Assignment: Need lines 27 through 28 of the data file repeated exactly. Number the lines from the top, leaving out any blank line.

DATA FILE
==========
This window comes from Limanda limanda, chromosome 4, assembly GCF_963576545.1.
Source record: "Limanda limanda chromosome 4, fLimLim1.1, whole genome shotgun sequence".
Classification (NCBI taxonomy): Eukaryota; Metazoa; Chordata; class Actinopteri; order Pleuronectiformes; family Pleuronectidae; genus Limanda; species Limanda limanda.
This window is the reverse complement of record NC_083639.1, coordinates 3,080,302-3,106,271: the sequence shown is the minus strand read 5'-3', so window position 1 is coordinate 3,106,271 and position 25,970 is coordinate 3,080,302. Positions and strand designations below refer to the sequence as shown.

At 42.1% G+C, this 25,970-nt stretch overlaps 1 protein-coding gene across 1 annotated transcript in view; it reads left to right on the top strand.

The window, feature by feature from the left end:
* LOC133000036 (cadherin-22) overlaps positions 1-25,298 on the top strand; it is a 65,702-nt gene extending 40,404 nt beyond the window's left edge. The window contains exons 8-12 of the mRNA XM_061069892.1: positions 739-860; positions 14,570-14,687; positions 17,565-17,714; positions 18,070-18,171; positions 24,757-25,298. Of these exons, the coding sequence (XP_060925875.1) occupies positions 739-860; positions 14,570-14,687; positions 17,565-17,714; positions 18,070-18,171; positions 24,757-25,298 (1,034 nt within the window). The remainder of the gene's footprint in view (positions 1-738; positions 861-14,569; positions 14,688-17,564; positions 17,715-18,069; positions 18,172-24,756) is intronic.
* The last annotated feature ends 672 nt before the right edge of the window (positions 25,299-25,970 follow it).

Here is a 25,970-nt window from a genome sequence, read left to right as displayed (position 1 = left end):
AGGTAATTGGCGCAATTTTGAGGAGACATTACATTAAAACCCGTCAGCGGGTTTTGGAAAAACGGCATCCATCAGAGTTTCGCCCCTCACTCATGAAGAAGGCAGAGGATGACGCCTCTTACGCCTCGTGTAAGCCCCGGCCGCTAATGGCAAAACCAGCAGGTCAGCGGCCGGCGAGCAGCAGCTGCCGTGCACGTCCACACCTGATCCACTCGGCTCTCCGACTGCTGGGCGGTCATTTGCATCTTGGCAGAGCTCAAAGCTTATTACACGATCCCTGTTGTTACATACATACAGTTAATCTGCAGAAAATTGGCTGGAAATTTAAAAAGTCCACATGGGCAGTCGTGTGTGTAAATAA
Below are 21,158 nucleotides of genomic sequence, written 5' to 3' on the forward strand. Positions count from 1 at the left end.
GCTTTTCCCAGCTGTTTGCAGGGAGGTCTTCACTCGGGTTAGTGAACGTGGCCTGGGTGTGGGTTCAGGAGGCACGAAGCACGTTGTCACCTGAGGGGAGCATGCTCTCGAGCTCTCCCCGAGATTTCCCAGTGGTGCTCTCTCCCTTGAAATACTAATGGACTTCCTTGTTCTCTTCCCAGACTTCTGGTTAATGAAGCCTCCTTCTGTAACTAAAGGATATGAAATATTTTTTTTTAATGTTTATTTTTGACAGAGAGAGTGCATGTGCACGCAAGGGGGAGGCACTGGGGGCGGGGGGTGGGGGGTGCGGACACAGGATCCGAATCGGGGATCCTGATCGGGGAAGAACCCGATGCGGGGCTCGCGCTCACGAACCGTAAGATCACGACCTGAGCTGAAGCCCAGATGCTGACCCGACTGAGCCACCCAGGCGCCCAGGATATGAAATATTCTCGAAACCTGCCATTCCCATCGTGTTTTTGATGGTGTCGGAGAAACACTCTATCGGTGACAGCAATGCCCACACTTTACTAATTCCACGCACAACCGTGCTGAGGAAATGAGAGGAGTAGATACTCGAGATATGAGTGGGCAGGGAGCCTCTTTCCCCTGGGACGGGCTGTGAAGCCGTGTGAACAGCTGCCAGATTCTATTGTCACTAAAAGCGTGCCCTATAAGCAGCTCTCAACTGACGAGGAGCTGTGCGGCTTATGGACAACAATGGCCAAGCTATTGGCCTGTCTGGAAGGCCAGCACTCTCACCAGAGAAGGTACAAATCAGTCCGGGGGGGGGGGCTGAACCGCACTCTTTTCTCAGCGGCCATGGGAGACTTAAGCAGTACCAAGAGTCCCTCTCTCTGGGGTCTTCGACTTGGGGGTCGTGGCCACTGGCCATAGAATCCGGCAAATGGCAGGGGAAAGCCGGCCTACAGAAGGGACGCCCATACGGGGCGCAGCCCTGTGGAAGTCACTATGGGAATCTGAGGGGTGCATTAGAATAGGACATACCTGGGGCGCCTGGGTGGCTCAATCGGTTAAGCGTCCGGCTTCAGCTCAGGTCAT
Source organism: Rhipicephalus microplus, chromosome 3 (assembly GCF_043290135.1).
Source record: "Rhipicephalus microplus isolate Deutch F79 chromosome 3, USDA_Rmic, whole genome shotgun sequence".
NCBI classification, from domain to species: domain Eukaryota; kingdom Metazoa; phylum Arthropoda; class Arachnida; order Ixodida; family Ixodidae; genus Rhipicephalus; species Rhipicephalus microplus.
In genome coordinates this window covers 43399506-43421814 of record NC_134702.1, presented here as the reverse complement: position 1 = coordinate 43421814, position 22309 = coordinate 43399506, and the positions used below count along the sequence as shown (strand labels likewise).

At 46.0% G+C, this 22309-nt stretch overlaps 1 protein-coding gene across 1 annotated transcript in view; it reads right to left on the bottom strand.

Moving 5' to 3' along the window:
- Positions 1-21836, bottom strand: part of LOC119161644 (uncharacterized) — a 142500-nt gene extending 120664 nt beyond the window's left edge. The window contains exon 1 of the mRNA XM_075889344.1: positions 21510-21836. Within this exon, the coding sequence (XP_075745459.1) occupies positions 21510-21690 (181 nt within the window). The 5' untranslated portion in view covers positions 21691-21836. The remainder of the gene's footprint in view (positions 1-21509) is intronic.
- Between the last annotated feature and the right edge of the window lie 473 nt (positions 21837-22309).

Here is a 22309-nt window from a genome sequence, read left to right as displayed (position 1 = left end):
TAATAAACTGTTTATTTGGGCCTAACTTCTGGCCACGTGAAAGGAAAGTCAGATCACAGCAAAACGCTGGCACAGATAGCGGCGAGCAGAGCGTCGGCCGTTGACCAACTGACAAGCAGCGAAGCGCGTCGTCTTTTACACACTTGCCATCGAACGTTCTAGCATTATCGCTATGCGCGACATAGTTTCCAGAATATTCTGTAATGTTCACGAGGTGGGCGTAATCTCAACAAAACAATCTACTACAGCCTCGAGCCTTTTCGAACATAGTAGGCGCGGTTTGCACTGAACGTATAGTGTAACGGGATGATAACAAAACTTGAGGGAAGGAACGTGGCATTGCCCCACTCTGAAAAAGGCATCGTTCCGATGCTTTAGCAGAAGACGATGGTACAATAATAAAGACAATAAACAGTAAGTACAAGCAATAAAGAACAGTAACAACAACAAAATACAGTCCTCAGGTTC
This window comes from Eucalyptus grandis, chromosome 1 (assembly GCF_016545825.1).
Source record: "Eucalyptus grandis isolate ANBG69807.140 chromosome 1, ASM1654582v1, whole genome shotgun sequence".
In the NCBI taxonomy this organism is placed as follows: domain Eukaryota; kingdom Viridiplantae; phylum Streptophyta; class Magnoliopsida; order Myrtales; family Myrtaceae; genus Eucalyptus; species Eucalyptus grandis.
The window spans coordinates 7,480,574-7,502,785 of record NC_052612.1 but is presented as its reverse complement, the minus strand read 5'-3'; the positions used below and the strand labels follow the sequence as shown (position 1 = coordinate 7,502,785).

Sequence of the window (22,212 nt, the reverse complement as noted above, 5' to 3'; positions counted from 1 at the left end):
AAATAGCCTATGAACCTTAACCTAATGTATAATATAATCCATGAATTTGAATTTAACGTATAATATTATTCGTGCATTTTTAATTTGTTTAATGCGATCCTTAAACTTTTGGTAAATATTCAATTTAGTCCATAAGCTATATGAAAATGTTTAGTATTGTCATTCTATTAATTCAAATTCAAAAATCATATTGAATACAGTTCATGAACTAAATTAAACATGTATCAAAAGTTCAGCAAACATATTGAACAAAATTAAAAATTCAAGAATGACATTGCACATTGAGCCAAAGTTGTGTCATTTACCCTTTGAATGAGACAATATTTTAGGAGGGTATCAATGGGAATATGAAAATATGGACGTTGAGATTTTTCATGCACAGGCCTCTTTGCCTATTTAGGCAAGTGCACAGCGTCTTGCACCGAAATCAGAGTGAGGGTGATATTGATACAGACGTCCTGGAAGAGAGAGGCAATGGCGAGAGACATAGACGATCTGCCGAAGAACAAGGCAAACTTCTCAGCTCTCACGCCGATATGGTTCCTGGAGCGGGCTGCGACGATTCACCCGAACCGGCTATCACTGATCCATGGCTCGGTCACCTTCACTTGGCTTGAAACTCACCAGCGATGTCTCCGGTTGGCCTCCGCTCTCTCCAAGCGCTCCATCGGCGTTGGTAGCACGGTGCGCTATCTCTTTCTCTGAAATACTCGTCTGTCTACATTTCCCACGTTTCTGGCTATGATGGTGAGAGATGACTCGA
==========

Sequence of the window (22,212 nt, the reverse complement as noted above, 5' to 3'; positions counted from 1 at the left end):
AAATAGCCTATGAACCTTAACCTAATGTATAATATAATCCATGAATTTGAATTTAACGTATAATATTATTCGTGCATTTTTAATTTGTTTAATGCGATCCTTAAACTTTTGGTAAATATTCAATTTAGTCCATAAGCTATATGAAAATGTTTAGTATTGTCATTCTATTAATTCAAATTCAAAAATCATATTGAATACAGTTCATGAACTAAATTAAACATGTATCAAAAGTTCAGCAAACATATTGAACAAAATTAAAAATTCAAGAATGACATTGCACATTGAGCCAAAGTTGTGTCATTTACCCTTTGAATGAGACAATATTTTAGGAGGGTATCAATGGGAATATGAAAATATGGACGTTGAGATTTTTCATGCACAGGCCTCTTTGCCTATTTAGGCAAGTGCACAGCGTCTTGCACCGAAATCAGAGTGAGGGTGATATTGATACAGACGTCCTGGAAGAGAGAGGCAATGGCGAGAGACATAGACGATCTGCCGAAGAACAAGGCAAACTTCTCAGCTCTCACGCCGATATGGTTCCTGGAGCGGGCTGCGACGATTCACCCGAACCGGCTATCACTGATCCATGGCTCGGTCACCTTCACTTGGCTTGAAACTCACCAGCGATGTCTCCGGTTGGCCTCCGCTCTCTCCAAGCGCTCCATCGGCGTTGGTAGCACGGTGCGCTATCTCTTTCTCTGAAATACTCGTCTGTCTACATTTCCCACGTTTCTGGCTATGATGGTGAGAGATGACTCGA